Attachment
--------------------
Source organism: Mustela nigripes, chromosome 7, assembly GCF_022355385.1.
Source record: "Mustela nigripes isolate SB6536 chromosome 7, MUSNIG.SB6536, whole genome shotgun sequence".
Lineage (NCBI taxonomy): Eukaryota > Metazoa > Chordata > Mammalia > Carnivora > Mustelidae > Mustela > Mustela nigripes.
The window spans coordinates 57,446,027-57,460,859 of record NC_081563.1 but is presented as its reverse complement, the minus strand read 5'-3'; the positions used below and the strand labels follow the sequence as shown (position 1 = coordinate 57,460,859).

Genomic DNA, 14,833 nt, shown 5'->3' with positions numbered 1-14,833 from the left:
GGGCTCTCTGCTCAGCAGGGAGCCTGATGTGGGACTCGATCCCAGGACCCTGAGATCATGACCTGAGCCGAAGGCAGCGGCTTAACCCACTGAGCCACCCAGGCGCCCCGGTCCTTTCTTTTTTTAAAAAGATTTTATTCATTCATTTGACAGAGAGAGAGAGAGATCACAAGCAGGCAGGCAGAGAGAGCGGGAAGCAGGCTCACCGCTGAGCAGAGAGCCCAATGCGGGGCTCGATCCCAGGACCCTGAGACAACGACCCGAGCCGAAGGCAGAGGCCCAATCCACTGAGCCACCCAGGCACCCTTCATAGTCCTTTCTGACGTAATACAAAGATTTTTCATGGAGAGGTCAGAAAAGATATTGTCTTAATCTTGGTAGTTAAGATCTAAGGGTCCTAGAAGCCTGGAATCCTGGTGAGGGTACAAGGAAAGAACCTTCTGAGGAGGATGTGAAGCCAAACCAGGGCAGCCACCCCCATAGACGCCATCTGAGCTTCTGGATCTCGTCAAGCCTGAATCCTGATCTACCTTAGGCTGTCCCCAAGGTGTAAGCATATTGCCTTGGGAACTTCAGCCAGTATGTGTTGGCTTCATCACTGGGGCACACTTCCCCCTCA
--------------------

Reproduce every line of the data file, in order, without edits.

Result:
Source organism: Mustela nigripes, chromosome 7, assembly GCF_022355385.1.
Source record: "Mustela nigripes isolate SB6536 chromosome 7, MUSNIG.SB6536, whole genome shotgun sequence".
Lineage (NCBI taxonomy): Eukaryota > Metazoa > Chordata > Mammalia > Carnivora > Mustelidae > Mustela > Mustela nigripes.
The window spans coordinates 57,446,027-57,460,859 of record NC_081563.1 but is presented as its reverse complement, the minus strand read 5'-3'; the positions used below and the strand labels follow the sequence as shown (position 1 = coordinate 57,460,859).

Genomic DNA, 14,833 nt, shown 5'->3' with positions numbered 1-14,833 from the left:
GGGCTCTCTGCTCAGCAGGGAGCCTGATGTGGGACTCGATCCCAGGACCCTGAGATCATGACCTGAGCCGAAGGCAGCGGCTTAACCCACTGAGCCACCCAGGCGCCCCGGTCCTTTCTTTTTTTAAAAAGATTTTATTCATTCATTTGACAGAGAGAGAGAGAGATCACAAGCAGGCAGGCAGAGAGAGCGGGAAGCAGGCTCACCGCTGAGCAGAGAGCCCAATGCGGGGCTCGATCCCAGGACCCTGAGACAACGACCCGAGCCGAAGGCAGAGGCCCAATCCACTGAGCCACCCAGGCACCCTTCATAGTCCTTTCTGACGTAATACAAAGATTTTTCATGGAGAGGTCAGAAAAGATATTGTCTTAATCTTGGTAGTTAAGATCTAAGGGTCCTAGAAGCCTGGAATCCTGGTGAGGGTACAAGGAAAGAACCTTCTGAGGAGGATGTGAAGCCAAACCAGGGCAGCCACCCCCATAGACGCCATCTGAGCTTCTGGATCTCGTCAAGCCTGAATCCTGATCTACCTTAGGCTGTCCCCAAGGTGTAAGCATATTGCCTTGGGAACTTCAGCCAGTATGTGTTGGCTTCATCACTGGGGCACACTTCCCCCTCA